So a local legend watermelon grower told me one of his secrets is subsoiling the rows before planting. I have yet to get further details about specifics. Our farmland is basically the same, sandy/silty/rocky river bottom soil. Drainage has never been a concern that I’m aware of. Would this help roots travel deeper?
I did see 1 study from Auburn University that suggested sandy silty soils might benefit greatly from subsoiling. But strangely this one guy is the only person locally I know who does.
Does anybody do in-row subsoiling before planting the garden or fruit trees/vines/bushes?
How about grid pattern subsoiling new ground?
Any other subsoiling experience please report here.
Subsoiling means to rollover the bottom soil to the top and vice versa. The idea is the top layer of soil is pretty warn out it has been farmed for years. If you can get organic material in the ground and soil nutrients eg. Clay on top it attracts worms, loosens soil etc. He is likely going 1-2 feet depth.
Subsoiling won’t help roots travel deeper unless the soil has compacted layers that restrict root growth. It’s a practice that’s very soil specific. Sandy/silty/rocky doesn’t sound like soil that would limit root growth. Chances are in that situation it’s not worth the effort.
Agreed that soil tends to have no nutrients deeper. Subsoiling is usually done in clay - loam like ours in Kansas. Farmers subsoil about every 10 years here. As @murky said compaction can be an issue but not in sand or silt. This is the concept jevons uses with the double dig method. It adds old crops and organic stuff underneath. The field looks like it is solid clay afterwards.
By definition, subsoiling is non-inversion tillage below a depth of 14 inches… so it’s not the same as ‘turningl over’ the soil, as with a moldboard or ‘turning’ plow.
So… a subsoiler loosens and breaks up the soil about twice as deep as most plows/harrows go, but does not bring the deep ‘subsoil’ up and flip it over on top of the (previous) surface soil layer.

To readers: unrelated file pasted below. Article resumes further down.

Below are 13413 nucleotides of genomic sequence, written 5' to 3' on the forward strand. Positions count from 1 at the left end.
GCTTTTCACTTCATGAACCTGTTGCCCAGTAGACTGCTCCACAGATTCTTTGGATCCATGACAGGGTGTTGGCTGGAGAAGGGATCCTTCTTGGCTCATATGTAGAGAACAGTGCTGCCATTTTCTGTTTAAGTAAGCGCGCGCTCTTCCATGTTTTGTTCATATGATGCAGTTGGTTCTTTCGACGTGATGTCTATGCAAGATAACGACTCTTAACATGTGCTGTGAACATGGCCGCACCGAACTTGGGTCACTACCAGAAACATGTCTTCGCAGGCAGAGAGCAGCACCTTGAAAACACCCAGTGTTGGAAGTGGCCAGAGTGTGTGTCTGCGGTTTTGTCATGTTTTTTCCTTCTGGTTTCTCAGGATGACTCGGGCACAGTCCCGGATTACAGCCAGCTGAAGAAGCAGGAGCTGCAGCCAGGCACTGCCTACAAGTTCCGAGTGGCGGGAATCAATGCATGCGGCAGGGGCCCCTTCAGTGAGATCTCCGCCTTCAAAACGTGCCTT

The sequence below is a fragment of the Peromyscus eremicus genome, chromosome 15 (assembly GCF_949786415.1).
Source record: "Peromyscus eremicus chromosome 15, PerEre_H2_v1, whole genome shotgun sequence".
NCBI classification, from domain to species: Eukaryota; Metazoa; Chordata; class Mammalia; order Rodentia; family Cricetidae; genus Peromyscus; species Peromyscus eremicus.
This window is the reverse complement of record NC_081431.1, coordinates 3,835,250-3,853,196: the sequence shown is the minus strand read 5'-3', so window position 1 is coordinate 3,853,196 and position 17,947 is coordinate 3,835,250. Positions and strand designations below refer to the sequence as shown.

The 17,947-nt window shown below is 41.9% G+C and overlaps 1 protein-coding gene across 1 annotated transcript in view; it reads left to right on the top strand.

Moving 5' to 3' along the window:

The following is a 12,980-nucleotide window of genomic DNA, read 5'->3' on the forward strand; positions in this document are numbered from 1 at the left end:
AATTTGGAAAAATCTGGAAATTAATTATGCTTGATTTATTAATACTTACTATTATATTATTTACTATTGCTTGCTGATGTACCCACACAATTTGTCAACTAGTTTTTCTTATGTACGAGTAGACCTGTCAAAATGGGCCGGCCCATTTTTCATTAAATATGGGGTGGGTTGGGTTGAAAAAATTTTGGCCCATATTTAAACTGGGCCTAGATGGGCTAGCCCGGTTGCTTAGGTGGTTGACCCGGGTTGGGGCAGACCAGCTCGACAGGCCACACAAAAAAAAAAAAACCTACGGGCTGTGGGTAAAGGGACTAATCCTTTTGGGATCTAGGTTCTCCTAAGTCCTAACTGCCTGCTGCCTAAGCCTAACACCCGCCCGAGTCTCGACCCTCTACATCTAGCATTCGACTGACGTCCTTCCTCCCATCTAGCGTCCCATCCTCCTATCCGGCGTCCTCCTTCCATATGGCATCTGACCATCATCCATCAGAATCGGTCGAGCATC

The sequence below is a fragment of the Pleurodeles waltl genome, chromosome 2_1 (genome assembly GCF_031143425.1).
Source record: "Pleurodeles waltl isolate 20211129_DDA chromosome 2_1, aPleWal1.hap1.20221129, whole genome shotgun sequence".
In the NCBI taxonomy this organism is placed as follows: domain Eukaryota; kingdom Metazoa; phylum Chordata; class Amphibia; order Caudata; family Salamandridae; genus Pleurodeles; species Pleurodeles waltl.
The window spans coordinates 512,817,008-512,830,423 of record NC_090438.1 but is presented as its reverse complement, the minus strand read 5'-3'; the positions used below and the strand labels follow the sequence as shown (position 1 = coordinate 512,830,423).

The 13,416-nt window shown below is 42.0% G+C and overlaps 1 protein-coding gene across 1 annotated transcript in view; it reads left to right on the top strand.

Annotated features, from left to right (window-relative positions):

I can see the utility in badly compacted soils, but would not expect that to be a significant issue with a sandy soil.
Some years (decades?) ago there was a book out that endorsed “double digging”. It advocated using a special very long-tined fork to get down perhaps 18"-24". Raised or mounded beds were part of the plan. This might be the work I’m thinking of: Double Digging | The Method and the History . Not sure if that’s the same as “Subsoiling”.
It was based on work done in California. I don’t think they would consider it in my river bottom subsoil.
Extreme versions of this can be seen in the Netherlands where they periodically practice “deep plowing,” turning soil at depths up to 48”! They use rows of bulldozers attached together to pull these plows. It’s done to bring up sandy and more nutrient rich soil above the clay (where they will eventually intermix).
As an example someone once asked if i used a swather or a rake and sickel. The truth is i used all of them depending on the situation. The large plows used here are mining subsoil they are going much deeper than a traditional plow. The tractors are huge and that equipment pulls hard. This is the technical usage @Lucky_P correctly referred to The Art and Science of Subsoiling | Mossy Oak. The problem is even though the layer of clay is broken with a subsoiler it will reform hardpan quickly unless it is rolled. It ripped through it but the clay that formed 1 foot down into hardpan will simply reform into hardpan. If you have ever made clay pots or felt clay from the field in your hand you know that clay does the same thing again unless it is physically broken up and moved to the surface. Slicing hardpan soil is not a permanent solution.
I think the objective we’re all referring to with subsoiling is breaking through the hard pan. Super sandy soil wouldn’t have a hard pan, but you and I sure do with our black clay soil.